The Ultimate Parenting Guide: Which Style Of Parenting Is Right For You?
The way you parent can affect everything from your child’s self-esteem to their physical health. The way you interact with your child and how you discipline them will influence them for the rest of their lives, so make sure your parenting style supports healthy growth and development.
According to researchers, there are four main types of parenting styles: authoritarian, authoritative, permissive, and uninvolved. There are a number of important factors to consider when choosing the right one for you.
In addition to varying approaches to raising children, each style has pros and cons and can be distinguished by a variety of characteristics. The most common question people ask is which parenting style they are using – and which is the best.
While there is no one right way to parent, most experts, including the American Academy of Pediatrics (AAP), recommend a general parenting style.
Explore the four main parenting styles, why they matter, and how to tell which one you parent with and when to adapt your approach.
The Four Main Styles Of Parenting
1. Authoritarian Parenting
You might be an authoritarian parent if you believe kids should be seen rather than heard or if you don’t consider your child’s feelings. Kids should follow the rules without exception, according to authoritarian parents.
When children question the reasoning behind a rule, authoritarian parents often say, “Because I said so.” Authoritarian parents do not negotiate and place a high priority on obedience.
Also, they don’t allow kids to take part in problem-solving challenges or obstacles. As a result, they make the rules and enforce the consequences without considering the opinion of children.
Discipline may be replaced by punishments when parents are authoritarian. They’re more concerned with making kids feel sorry for their mistakes rather than teaching them how to make better choices. It is common for children raised by strict authoritarian parents to follow rules a lot of the time. However, they pay the price for their obedience.
Since their opinions aren’t valued, children of authoritarian parents are more likely to develop self-esteem issues.
It is also possible for them to become hostile or aggressive. Instead of thinking about how to do things better in the future, they often focus on their anger at their parents or themselves for not living up to parental expectations. As a result of authoritarian parents’ strictness, their children may become good liars in order to avoid punishment.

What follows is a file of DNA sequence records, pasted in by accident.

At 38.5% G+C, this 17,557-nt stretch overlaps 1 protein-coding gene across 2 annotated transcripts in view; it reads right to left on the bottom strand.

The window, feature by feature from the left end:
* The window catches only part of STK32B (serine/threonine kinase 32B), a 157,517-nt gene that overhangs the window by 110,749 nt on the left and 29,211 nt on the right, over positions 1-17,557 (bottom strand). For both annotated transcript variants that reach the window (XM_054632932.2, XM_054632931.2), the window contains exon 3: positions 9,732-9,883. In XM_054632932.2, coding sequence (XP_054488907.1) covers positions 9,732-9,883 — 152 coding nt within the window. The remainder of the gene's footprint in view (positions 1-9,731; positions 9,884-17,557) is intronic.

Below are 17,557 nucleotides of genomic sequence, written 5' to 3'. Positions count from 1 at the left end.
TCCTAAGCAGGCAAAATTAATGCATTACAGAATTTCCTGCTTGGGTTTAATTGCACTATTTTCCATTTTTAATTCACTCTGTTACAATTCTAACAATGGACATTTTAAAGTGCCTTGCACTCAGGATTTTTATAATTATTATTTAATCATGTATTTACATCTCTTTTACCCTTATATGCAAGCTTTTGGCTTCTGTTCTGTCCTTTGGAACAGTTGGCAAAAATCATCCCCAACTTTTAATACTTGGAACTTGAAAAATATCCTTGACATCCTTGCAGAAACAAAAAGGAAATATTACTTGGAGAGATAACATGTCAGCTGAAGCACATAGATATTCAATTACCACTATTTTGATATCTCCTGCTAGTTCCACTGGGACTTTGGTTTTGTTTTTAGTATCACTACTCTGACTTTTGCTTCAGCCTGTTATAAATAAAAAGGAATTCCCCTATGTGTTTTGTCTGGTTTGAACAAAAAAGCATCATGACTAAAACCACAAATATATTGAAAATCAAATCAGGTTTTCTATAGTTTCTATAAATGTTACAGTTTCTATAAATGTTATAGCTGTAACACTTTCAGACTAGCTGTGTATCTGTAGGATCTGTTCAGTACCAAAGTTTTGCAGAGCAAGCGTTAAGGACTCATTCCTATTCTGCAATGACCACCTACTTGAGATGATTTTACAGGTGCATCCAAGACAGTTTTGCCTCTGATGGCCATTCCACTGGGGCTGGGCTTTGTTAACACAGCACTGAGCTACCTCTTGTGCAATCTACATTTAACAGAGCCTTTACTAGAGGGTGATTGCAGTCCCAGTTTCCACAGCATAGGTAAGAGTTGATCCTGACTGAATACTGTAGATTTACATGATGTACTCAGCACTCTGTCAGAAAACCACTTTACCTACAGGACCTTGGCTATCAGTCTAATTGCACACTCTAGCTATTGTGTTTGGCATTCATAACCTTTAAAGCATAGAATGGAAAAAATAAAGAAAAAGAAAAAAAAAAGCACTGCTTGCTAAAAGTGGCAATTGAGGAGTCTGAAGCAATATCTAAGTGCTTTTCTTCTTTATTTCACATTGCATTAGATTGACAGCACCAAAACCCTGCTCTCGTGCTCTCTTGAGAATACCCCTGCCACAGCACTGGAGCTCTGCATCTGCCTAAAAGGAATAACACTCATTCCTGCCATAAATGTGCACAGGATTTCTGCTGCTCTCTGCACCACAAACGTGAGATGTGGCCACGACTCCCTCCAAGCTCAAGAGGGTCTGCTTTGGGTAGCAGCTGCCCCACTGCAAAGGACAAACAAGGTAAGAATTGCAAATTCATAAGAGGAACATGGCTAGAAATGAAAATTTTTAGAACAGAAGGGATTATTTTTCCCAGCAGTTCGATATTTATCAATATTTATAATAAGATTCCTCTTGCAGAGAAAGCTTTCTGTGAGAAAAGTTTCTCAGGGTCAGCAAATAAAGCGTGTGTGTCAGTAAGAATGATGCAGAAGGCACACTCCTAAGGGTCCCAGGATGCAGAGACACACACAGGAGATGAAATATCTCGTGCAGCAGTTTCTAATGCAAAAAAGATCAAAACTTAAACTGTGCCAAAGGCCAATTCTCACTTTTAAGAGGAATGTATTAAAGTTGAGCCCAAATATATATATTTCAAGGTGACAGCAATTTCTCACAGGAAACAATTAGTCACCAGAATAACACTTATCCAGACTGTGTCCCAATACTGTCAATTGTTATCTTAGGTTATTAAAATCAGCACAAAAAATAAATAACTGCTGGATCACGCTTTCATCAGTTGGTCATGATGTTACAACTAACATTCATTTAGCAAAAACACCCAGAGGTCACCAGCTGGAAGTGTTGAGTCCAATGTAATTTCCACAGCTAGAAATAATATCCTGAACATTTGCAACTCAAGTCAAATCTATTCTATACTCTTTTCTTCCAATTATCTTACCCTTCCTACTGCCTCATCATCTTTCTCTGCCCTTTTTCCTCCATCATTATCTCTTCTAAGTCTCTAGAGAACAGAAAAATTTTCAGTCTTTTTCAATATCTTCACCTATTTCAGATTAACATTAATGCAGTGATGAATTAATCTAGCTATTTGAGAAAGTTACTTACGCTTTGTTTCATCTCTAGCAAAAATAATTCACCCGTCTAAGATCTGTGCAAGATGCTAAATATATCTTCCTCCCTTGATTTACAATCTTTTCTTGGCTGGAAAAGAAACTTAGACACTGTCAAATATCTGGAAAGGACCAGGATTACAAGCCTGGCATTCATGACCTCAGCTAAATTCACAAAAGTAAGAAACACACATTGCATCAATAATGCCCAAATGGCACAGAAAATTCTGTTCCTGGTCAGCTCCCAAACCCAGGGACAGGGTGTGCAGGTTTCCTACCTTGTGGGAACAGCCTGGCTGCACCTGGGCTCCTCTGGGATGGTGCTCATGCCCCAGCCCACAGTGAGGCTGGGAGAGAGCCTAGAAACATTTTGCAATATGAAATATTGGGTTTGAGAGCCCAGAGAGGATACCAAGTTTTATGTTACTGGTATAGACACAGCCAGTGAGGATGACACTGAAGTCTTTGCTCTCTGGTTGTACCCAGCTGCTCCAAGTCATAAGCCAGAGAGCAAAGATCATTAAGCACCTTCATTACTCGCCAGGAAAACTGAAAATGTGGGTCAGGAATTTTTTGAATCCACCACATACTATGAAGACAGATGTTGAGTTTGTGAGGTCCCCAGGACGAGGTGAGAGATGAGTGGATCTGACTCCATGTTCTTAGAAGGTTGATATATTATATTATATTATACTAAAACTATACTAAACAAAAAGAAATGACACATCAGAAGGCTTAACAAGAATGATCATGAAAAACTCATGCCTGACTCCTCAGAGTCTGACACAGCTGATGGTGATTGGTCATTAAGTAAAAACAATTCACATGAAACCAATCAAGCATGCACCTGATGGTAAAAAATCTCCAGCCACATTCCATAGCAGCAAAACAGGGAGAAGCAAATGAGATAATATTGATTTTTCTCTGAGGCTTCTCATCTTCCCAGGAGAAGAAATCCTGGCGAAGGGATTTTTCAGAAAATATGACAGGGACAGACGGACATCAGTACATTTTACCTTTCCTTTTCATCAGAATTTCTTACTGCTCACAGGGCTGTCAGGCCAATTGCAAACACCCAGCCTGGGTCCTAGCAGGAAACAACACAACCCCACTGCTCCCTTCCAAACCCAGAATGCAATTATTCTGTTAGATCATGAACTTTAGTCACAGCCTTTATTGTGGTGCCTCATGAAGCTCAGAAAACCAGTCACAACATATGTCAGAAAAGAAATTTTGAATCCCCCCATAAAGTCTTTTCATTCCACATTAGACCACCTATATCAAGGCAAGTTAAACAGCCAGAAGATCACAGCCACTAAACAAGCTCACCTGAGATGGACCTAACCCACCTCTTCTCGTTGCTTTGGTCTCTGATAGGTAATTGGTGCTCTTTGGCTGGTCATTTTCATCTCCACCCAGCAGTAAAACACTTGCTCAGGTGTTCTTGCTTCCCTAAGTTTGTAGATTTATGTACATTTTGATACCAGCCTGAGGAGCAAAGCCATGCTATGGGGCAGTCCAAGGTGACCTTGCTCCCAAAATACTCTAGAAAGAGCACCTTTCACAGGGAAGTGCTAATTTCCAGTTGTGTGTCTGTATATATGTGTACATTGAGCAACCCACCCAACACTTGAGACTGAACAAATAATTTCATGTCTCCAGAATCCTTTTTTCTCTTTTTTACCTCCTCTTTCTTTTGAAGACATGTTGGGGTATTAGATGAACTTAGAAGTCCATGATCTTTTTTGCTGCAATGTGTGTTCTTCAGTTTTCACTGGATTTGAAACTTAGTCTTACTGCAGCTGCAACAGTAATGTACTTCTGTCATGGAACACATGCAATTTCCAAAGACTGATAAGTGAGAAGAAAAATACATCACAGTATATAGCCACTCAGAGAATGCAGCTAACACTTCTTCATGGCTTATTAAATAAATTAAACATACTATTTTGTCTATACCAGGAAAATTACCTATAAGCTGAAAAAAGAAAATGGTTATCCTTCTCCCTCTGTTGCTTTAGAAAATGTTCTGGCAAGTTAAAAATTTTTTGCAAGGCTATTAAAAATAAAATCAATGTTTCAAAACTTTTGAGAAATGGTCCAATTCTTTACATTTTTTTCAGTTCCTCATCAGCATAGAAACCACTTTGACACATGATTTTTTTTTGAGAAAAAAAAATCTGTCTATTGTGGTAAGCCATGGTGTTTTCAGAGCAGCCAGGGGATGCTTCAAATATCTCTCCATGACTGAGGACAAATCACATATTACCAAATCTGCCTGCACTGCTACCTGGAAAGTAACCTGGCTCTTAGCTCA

2. Authoritative Parenting
It is possible to be an authoritative parent if you put effort into creating and maintaining a positive relationship with your child, explain the reasons behind your rules, set limits, enforce rules, and give consequences. Parents who are authoritative have rules and use consequences, but they also consider their children’s opinions.
In addition to validating their children’s feelings, they also make it clear that the adults are ultimately in charge. According to research and experts, this is the most developmentally healthy and effective parenting style.
The goal of authoritative parents is to prevent behavior problems from occurring in the first place. In addition, they use praise and reward systems to reinforce positive behavior.
It has been found that kids who have authoritative parents are more likely to become responsible adults who feel comfortable expressing their opinions and feelings to others and self-advocating.
Children who are raised with authoritative discipline tend to be happy and successful. In addition, they are more likely to make sound decisions and evaluate safety risks independently.
3. Parenting with permissiveness
If you set rules and rarely enforce them, give out consequences rarely, and believe your child learns best without much interference from you, you might be a permissive parent. Parents who are permissive are lenient. In most cases, they only intervene when a serious problem arises.
It’s quite forgiving, and they adopt the attitude that kids will be kids. When they do use consequences, they may not make those consequences stick. A child might get privileges back if they beg, or they might be allowed to leave time-out early if they promise to behave.
Parents who are permissive usually play more of a friend role than a parent role. It is common for parents to encourage their children to talk to them about their problems, but they rarely put much effort into discouraging poor choices or bad behavior.
Academic struggles are more common among children who grow up with permissive parents.
Due to their lack of respect for authority and rules, they may exhibit more behavioral problems. The person may report a lot of sadness and low self-esteem.
Additionally, permissive parents are less likely to limit unhealthy food intake or promote regular exercise or healthy sleep habits, which can lead to health problems, including obesity. Permissive parents are more likely to allow their children to develop dental cavities since they do not enforce good habits, such as ensuring their children brush their teeth.
4. The uninvolved parent
If you spend little time with your child, you might be an uninvolved parent. Uninvolved parents tend to have little knowledge of their children’s activities.
In most households, there aren’t many rules. There may not be enough guidance, nurturing, and attention given to children by their parents.
Children are expected to raise themselves by uninvolved parents. The parents don’t devote much time or energy to meeting the basic needs of the children. Uninvolved parents may neglect their children, but it isn’t always intentional.